An Italian priest has decided not to put up a nativity scene this Christmas because he doesn’t want to offend Muslims, a move that has outraged his colleagues in the church and rankled town officials as well, The Express is reporting.
The town of Cremona, in northern Italy, has an arrangement with the local Catholic church that puts the priest of that church in charge of managing the local cemetery. Since 2010, according to Italian newspaper Corriere Della Sera, the cemetery manager has put up a nativity scene in a section of the cemetery every Christmas.
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This year, however, there will be no nativity scene. Italy, like much of Europe, has seen its share of Muslims immigrating to the country, refugees in particular. And in Cremona, a “small corner” of the cemetery is reserved for Muslim graves. Father Sante Braggiè, the new priest who just took over the job a few months ago, says that having a nativity scene within sight of Muslim graves won’t do.
“A [nativity scene] positioned within sight of them could be seen as a lack of respect for followers of other faiths, hurt the sensibilities of Muslims, as well as Indians and even atheists. In short, it would be a mess.”
Braggiè also expressed concern about enough workers being available to maintain the nativity scene.
Whether or not a nativity scene within sight of Muslim graves is considered offensive is debatable; each Muslim is different, of course. However, based on a review of some articles by Muslim scholars about funerals and graves, the topic of Christian symbolism such as nativity scenes doesn’t seem to come up when the topic is discussed.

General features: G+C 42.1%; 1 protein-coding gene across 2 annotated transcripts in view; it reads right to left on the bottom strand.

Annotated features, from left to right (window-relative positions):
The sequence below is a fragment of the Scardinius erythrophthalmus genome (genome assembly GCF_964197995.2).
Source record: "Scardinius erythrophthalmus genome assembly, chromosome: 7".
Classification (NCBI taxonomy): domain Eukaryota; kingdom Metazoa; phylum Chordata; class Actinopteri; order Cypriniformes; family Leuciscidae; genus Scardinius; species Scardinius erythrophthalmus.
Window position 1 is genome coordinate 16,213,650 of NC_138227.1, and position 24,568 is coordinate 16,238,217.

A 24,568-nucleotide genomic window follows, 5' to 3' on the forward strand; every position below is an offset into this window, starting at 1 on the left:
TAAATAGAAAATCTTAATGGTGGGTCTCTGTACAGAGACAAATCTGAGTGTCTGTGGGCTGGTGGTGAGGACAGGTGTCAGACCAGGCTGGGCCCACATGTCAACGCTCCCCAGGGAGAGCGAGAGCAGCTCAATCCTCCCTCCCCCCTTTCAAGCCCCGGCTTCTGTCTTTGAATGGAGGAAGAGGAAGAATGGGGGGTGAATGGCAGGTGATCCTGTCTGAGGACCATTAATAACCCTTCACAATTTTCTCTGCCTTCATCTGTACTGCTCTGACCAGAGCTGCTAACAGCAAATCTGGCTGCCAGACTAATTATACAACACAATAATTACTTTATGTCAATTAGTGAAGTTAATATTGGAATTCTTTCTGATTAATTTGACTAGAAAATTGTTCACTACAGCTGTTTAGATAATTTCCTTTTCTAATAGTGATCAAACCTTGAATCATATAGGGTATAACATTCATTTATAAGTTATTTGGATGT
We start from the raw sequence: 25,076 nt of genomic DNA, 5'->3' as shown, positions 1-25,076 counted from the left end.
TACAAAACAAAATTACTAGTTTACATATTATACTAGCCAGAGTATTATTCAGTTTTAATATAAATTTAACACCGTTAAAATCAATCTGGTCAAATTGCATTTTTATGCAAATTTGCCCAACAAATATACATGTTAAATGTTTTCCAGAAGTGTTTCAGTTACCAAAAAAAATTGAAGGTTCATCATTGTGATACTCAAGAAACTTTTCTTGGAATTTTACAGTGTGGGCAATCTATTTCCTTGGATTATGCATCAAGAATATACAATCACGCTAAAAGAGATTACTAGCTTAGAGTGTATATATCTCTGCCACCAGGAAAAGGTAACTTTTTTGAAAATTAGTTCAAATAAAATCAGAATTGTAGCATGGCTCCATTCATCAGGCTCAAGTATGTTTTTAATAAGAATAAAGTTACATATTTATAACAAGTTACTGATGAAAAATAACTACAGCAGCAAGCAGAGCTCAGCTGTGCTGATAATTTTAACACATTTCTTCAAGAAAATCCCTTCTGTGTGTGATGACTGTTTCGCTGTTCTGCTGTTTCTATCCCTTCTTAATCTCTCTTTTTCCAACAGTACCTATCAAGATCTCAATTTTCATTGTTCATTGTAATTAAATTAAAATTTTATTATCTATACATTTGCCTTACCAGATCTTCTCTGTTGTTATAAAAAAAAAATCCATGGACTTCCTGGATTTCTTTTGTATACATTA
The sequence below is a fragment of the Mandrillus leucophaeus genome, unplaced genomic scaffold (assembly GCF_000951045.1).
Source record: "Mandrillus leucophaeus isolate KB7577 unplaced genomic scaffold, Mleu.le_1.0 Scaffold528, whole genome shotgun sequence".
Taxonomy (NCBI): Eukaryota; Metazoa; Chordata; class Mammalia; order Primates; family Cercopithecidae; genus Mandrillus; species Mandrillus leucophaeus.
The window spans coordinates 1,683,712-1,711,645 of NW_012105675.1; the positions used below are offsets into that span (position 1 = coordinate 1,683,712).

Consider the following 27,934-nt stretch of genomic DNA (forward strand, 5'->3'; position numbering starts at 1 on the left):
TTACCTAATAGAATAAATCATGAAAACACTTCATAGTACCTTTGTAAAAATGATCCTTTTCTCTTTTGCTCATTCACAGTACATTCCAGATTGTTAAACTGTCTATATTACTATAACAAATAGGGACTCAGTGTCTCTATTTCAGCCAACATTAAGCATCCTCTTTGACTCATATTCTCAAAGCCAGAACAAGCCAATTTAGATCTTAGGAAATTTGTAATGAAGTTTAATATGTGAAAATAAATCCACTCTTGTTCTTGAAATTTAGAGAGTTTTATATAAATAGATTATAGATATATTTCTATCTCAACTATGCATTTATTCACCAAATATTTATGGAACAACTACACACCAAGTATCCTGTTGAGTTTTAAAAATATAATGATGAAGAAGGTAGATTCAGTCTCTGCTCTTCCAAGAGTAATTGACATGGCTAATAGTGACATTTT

For example, the Islamic Center of Raleigh posted “The Basic Rules of Islamic Funerals,” a document laying out, in exacting detail, the procedures that must be followed when a Muslim dies and is buried. The rules for graves mention such things as the height of the tombstone, what writing is permissible on the tombstone, and similar legalities. The document does not mention the need for Muslim graves to be out of sight of Christian graves or Christian symbolism.
Back in Italy, Father Braggiè’s decision to cancel the nativity scene is causing outrage, both from within his church and within his community.
Father Oreste Mori, the man who, until a few months ago, had the job that is now Braggiè’s, says that Italy is a Christian nation, as far as he remembers.
“Seriously? I can’t believe it. We cannot renounce our culture and traditions. That would be an unpardonable weakness. I am, for the time being at least, in Italy, not Saudi Arabia.”
Similarly, town Councillor Cristina Cappellini hopes that Braggiè remembers that Italians, in the main, are Christians and revere Christian symbolism like nativity scenes.
“I hope Father Braggiè changes his mind and apologizes to the community. A parish priest should preserve, honor and promote the symbols of our culture, of our traditions, of our Christian identity.”
For what it’s worth, Father Braggiè is not planning on doing away with the nativity scene entirely, according to Corriere Della Sera. It just won’t be at the cemetery and within sight of the Muslim section. Rather, he says, it will be inside the church, in a small chapel on the church grounds.
Do you believe Father Braggiè was right to decline to put up a nativity scene in the town cemetery for fear of offending Muslims?
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